Man in the mirror: Jesse Eisenberg as Simon/James
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A case of homage overload: The Double by Richard Ayoade

Two films into his directing career, the former star of the IT Crowd  has yet to exhibit an original voice.

Watching a lot of movies is not a prerequisite for being a good director. In unusual instances, it can even be an impediment. Richard Ayoade is a case in point. As a comic performer, this actor-turned-film-maker has a distinctive style: he mixed the naive and the knowing to sophisticated effect in The IT Crowd, in which he played Moss, king of the nerds, stiff and straight as an ironing board, with a lopsided wedge of haywire hair.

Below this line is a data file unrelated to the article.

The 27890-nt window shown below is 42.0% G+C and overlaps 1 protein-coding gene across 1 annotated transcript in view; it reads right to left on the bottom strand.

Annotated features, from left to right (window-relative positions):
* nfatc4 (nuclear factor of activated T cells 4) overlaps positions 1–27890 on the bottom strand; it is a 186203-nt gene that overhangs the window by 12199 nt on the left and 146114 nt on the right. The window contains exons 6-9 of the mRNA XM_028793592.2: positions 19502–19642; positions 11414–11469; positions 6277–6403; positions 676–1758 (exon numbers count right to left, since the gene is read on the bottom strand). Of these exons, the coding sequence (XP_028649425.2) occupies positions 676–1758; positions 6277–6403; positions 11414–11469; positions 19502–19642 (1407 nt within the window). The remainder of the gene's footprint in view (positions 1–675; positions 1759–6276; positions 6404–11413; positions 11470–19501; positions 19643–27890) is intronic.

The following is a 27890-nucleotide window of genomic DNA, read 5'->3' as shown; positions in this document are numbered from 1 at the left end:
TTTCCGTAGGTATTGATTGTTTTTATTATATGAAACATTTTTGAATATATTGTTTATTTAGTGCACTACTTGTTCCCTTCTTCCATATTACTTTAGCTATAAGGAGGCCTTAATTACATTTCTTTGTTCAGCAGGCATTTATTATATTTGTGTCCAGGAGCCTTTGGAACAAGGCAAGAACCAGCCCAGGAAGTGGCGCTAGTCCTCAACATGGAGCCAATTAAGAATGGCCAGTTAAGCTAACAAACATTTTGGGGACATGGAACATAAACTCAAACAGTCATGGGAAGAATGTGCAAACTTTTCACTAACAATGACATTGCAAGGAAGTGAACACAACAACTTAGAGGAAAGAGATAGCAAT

Two films into his directing career, he has yet to exhibit a comparably original voice. Both the coming-of-age comedy Submarine (2010) and its superficially darker follow-up, a loose adaptation of Dostoevsky’s novella The Double, suffer from a severe case of homage overload. While I am overjoyed for Ayoade that he has seen such films as Brazil, Eraserhead, The Tenant and the collected works of Aki Kaurismäki, a 90-minute tour of his DVD collection is no substitute for a film. Casting is one area where The Double is strong. As Simon, the office drone so ineffectual that automatic doors fail to register his presence, Jesse Eisenberg is ideal. He’s so pale that a pint of milk would look like Tizer alongside him, so jittery that he surely stammers even in his thoughts. Simon is already a nervous wreck before witnessing a man in the opposite building jump to his death. There is also his agony at lusting after a demure, icicle-like colleague (Mia Wasikowska) to little noticeable effect and discovering that she may have played some part in the leaper’s demise. (It turns out that she told him, “Stop fucking following me!” the day before his death. “Do you think there’s some connection?” she asks innocently.)